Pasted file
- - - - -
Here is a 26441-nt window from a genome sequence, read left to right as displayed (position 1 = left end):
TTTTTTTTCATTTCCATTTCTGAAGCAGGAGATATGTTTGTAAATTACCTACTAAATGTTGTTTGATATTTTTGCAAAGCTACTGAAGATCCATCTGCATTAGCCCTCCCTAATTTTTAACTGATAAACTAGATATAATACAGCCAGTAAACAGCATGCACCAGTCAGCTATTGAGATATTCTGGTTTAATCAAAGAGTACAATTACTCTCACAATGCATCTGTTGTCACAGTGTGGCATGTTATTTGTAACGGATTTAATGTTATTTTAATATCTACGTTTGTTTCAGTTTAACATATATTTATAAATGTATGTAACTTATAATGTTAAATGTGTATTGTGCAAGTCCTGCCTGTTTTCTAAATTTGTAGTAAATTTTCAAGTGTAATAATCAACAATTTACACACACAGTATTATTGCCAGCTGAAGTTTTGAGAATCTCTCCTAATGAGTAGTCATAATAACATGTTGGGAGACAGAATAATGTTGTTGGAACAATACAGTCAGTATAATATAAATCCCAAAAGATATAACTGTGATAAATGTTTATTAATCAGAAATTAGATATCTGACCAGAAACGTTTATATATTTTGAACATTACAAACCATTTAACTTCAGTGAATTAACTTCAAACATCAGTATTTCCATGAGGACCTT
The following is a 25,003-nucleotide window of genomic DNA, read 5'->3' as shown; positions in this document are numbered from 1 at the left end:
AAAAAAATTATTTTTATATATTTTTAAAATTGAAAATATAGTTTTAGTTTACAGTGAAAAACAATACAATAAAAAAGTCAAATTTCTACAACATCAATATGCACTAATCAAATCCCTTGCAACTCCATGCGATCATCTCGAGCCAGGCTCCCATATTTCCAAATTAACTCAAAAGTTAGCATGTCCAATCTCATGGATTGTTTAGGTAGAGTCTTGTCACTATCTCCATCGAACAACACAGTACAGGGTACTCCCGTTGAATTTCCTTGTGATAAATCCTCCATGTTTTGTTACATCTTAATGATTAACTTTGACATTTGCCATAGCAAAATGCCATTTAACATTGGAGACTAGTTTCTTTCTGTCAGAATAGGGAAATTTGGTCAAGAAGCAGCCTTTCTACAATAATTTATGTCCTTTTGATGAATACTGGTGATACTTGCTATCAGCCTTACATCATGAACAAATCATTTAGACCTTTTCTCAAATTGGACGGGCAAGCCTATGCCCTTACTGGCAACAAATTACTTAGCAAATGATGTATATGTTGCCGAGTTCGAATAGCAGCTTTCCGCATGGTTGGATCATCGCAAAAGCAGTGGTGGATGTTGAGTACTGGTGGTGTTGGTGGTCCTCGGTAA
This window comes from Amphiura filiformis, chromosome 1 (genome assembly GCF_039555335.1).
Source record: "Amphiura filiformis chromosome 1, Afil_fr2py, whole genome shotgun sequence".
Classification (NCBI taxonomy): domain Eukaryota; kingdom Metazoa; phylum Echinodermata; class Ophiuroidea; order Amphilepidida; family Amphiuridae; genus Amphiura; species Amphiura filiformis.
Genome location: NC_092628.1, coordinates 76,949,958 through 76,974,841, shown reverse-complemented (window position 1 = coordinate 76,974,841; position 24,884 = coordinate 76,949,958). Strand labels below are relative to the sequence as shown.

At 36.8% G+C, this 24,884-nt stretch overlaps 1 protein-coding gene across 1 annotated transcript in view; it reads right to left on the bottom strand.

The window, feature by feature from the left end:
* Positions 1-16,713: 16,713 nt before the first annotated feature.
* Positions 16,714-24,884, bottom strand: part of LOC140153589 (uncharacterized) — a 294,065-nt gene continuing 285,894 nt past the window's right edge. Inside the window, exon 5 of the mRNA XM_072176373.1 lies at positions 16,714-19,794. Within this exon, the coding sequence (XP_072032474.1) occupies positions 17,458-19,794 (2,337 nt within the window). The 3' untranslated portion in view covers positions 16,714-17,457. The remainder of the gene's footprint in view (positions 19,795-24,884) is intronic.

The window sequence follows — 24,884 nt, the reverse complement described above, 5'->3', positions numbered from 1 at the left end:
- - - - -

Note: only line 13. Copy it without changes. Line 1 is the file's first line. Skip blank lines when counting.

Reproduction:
The window sequence follows — 24,884 nt, the reverse complement described above, 5'->3', positions numbered from 1 at the left end: